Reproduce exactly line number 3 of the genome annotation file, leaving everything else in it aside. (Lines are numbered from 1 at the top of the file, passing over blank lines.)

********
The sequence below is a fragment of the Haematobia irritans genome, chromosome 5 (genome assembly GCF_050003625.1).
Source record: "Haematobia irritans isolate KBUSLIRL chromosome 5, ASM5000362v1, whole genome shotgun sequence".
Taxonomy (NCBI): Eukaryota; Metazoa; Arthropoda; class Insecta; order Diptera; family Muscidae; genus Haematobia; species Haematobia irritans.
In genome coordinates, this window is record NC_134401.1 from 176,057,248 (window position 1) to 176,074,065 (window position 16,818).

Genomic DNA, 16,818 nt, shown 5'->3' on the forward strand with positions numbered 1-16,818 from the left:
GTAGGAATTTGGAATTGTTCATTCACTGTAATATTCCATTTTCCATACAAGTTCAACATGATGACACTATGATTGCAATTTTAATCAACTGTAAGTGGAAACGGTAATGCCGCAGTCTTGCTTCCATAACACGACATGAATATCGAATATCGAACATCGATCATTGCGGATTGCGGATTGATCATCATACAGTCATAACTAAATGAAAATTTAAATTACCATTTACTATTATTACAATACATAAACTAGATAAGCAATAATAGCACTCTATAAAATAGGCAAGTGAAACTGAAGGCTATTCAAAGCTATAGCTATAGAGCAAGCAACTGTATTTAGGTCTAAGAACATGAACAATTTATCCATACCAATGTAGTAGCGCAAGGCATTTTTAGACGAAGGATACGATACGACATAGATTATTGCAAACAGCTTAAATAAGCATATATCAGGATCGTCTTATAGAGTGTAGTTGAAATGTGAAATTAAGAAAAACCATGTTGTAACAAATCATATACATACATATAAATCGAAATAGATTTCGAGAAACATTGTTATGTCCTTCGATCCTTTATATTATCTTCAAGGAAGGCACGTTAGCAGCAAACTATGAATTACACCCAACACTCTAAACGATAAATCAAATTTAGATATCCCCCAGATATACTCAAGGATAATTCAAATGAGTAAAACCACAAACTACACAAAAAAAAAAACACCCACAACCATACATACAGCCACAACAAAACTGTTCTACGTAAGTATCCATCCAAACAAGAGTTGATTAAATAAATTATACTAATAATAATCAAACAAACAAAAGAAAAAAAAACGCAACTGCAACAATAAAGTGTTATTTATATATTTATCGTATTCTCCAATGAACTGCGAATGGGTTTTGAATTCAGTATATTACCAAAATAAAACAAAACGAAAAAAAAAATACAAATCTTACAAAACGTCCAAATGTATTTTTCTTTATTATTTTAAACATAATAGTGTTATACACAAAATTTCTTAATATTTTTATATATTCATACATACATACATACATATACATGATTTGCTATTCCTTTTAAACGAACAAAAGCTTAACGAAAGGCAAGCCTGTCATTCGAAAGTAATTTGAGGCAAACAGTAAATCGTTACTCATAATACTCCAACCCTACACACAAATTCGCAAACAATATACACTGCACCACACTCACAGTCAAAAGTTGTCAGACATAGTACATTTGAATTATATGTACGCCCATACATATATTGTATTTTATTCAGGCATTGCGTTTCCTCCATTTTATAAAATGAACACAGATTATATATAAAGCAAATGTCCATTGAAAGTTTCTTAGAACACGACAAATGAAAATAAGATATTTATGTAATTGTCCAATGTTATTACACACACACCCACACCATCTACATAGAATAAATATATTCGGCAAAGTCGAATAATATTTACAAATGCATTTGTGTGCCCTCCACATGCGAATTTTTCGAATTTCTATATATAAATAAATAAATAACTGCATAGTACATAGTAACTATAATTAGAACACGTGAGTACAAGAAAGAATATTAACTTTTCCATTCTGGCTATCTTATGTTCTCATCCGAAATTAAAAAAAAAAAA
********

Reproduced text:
Taxonomy (NCBI): Eukaryota; Metazoa; Arthropoda; class Insecta; order Diptera; family Muscidae; genus Haematobia; species Haematobia irritans.